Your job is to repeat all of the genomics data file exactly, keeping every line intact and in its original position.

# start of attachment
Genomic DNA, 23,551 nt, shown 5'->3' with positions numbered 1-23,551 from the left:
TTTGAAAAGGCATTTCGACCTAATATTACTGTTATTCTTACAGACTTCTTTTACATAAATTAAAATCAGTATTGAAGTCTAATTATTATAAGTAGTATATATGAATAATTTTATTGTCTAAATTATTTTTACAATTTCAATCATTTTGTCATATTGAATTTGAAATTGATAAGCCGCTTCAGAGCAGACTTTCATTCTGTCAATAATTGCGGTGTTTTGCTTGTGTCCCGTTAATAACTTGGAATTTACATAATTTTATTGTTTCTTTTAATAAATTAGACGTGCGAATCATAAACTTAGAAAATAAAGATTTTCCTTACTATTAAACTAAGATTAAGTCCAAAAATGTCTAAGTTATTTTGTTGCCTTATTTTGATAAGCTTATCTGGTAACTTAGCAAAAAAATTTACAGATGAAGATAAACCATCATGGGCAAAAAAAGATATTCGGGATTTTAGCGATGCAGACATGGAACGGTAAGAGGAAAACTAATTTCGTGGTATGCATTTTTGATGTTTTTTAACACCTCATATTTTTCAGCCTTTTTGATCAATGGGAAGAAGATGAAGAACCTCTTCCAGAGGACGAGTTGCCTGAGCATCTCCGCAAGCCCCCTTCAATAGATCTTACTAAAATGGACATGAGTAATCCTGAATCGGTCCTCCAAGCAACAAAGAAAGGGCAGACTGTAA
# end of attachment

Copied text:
Genomic DNA, 23,551 nt, shown 5'->3' with positions numbered 1-23,551 from the left:
TTTGAAAAGGCATTTCGACCTAATATTACTGTTATTCTTACAGACTTCTTTTACATAAATTAAAATCAGTATTGAAGTCTAATTATTATAAGTAGTATATATGAATAATTTTATTGTCTAAATTATTTTTACAATTTCAATCATTTTGTCATATTGAATTTGAAATTGATAAGCCGCTTCAGAGCAGACTTTCATTCTGTCAATAATTGCGGTGTTTTGCTTGTGTCCCGTTAATAACTTGGAATTTACATAATTTTATTGTTTCTTTTAATAAATTAGACGTGCGAATCATAAACTTAGAAAATAAAGATTTTCCTTACTATTAAACTAAGATTAAGTCCAAAAATGTCTAAGTTATTTTGTTGCCTTATTTTGATAAGCTTATCTGGTAACTTAGCAAAAAAATTTACAGATGAAGATAAACCATCATGGGCAAAAAAAGATATTCGGGATTTTAGCGATGCAGACATGGAACGGTAAGAGGAAAACTAATTTCGTGGTATGCATTTTTGATGTTTTTTAACACCTCATATTTTTCAGCCTTTTTGATCAATGGGAAGAAGATGAAGAACCTCTTCCAGAGGACGAGTTGCCTGAGCATCTCCGCAAGCCCCCTTCAATAGATCTTACTAAAATGGACATGAGTAATCCTGAATCGGTCCTCCAAGCAACAAAGAAAGGGCAGACTGTAA